As we live through life under the Donald and, perhaps even worse, the Boris, it takes the breath away to read this account of an ordinary, but extraordinary, woman who rose to global prominence by a mixture of serendipity, love and intelligence.
This is the story of a woman of colour who reached unexpected levels of influence but never forgot where she came from.
It is also a true love story, not just of her wonderful husband and family, but of humanity.
And it’s a story of activism, on fairly extreme levels; activism for the rights of women and black Americans but mainly both.
From the first page we uncover a person, bit by bit, that was never prepared to accept the status quo. Brought up on the rough side of black Chicago, in, essentially, a ghetto with a disabled dad she was fortunate enough to have parents that strove for her and her brother to pay for an Ivy League education. This is not a normal outcome for this demographic.
Even as she becomes a wealthy lawyer she knows this is not right for her and gradually reduces her income by taking challenging but emotionally rewarding jobs in human rights and fairness.
She meets Barack, her husband, through work. He too is an oddity in his demographic. A mixed race Kenyan Hawaiian. They’re made for each other but strangely and movingly they are not 100% compatible. Conceiving their children is a challenge.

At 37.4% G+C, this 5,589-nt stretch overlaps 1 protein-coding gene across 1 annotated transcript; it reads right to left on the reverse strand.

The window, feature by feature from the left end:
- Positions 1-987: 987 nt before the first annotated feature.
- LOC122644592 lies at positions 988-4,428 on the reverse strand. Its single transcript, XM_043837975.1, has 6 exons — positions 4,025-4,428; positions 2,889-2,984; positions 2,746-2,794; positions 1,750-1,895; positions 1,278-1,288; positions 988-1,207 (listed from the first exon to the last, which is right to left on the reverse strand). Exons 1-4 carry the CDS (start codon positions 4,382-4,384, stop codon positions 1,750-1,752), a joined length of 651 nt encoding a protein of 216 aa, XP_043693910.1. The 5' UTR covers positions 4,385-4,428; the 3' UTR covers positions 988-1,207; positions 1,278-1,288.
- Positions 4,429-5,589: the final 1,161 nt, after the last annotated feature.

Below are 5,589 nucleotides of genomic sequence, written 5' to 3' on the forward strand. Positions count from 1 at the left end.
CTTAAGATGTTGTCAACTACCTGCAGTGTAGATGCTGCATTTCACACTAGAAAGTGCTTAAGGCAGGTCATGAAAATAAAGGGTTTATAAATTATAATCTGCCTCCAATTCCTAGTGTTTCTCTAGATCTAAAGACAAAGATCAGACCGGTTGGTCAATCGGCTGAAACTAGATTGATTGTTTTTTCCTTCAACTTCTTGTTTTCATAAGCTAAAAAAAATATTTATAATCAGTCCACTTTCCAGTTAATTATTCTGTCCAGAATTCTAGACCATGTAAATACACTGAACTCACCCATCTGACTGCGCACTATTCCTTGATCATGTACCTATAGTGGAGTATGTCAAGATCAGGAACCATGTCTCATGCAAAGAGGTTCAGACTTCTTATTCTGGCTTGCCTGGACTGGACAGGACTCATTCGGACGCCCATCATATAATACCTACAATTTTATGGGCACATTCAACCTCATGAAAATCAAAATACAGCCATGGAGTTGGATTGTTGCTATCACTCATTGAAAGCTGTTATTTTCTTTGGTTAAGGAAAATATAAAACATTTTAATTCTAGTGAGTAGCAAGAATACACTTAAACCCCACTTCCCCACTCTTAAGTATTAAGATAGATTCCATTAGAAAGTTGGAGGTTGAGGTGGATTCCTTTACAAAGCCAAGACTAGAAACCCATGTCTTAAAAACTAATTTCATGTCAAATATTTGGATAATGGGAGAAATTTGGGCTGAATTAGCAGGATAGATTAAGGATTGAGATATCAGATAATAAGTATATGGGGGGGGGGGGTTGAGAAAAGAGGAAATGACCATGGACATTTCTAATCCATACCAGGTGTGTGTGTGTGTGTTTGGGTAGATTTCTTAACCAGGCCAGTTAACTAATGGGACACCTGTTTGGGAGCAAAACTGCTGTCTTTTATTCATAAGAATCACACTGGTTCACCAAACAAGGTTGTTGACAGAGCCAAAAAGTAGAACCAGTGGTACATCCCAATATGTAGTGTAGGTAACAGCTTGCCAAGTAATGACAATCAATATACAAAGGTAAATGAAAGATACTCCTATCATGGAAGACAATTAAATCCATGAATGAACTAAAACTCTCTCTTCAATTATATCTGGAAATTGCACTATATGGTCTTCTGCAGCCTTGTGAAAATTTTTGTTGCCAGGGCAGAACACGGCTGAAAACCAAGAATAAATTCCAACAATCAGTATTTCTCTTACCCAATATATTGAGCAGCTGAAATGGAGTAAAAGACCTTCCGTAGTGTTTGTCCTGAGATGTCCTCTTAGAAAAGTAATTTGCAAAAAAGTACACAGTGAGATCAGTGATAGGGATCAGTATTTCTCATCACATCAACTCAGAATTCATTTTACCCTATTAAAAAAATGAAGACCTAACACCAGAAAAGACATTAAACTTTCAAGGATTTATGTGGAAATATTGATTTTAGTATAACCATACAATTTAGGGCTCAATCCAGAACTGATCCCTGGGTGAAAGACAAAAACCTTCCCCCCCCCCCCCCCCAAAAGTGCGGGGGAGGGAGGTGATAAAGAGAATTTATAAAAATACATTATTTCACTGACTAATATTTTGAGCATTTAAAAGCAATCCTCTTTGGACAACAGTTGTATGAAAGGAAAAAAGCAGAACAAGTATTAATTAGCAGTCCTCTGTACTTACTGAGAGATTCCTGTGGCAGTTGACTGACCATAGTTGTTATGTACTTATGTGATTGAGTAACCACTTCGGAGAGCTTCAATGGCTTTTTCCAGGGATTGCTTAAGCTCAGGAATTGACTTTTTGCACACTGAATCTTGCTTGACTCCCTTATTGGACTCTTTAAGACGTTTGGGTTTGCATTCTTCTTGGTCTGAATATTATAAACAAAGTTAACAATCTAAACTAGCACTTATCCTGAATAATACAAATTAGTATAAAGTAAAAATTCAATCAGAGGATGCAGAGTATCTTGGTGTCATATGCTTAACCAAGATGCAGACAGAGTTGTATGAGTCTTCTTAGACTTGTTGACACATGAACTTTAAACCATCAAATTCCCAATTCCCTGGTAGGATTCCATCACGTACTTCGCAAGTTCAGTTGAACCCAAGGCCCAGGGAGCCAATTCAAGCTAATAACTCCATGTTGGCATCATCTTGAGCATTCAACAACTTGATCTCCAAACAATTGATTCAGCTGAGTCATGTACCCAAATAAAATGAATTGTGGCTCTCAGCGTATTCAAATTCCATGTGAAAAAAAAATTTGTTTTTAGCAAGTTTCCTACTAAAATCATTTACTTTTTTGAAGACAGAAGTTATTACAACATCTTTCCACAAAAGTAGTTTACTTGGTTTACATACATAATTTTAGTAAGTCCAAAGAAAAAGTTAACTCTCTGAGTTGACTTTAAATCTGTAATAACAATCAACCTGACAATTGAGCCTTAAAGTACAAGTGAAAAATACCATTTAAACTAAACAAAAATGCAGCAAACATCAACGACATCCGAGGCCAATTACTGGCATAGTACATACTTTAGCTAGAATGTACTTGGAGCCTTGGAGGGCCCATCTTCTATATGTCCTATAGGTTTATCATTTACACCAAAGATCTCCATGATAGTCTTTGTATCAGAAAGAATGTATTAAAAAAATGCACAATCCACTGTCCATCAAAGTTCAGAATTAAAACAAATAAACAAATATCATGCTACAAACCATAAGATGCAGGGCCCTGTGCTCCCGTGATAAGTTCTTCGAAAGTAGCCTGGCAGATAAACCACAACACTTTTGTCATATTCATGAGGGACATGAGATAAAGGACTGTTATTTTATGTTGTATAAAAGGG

The book talks much of Obama’s success and we enjoy the Primary’s, hustings, presidential races and victories in some detail.
But this is not about Michelle’s role as a dutiful First Lady, it’s about her life story as a black woman and how she was able to use her influence to make a difference.
It’s breathtaking throughout. Frequently I was close to tears, partly because viewing the world through the eyes of Michelle one realises that there is humanity in politics and then stepping back and asking oneself, ‘Would Trump do/think that?” one is left with an inevitable response in the negative.
It puts Melania and Donald Trump’s motives into perspective.
It makes us realise just how evil and selfish both he, and his English buffoon-like contemporary, are.
It makes us extraordinarily grateful for having lived through the greatest presidency in history.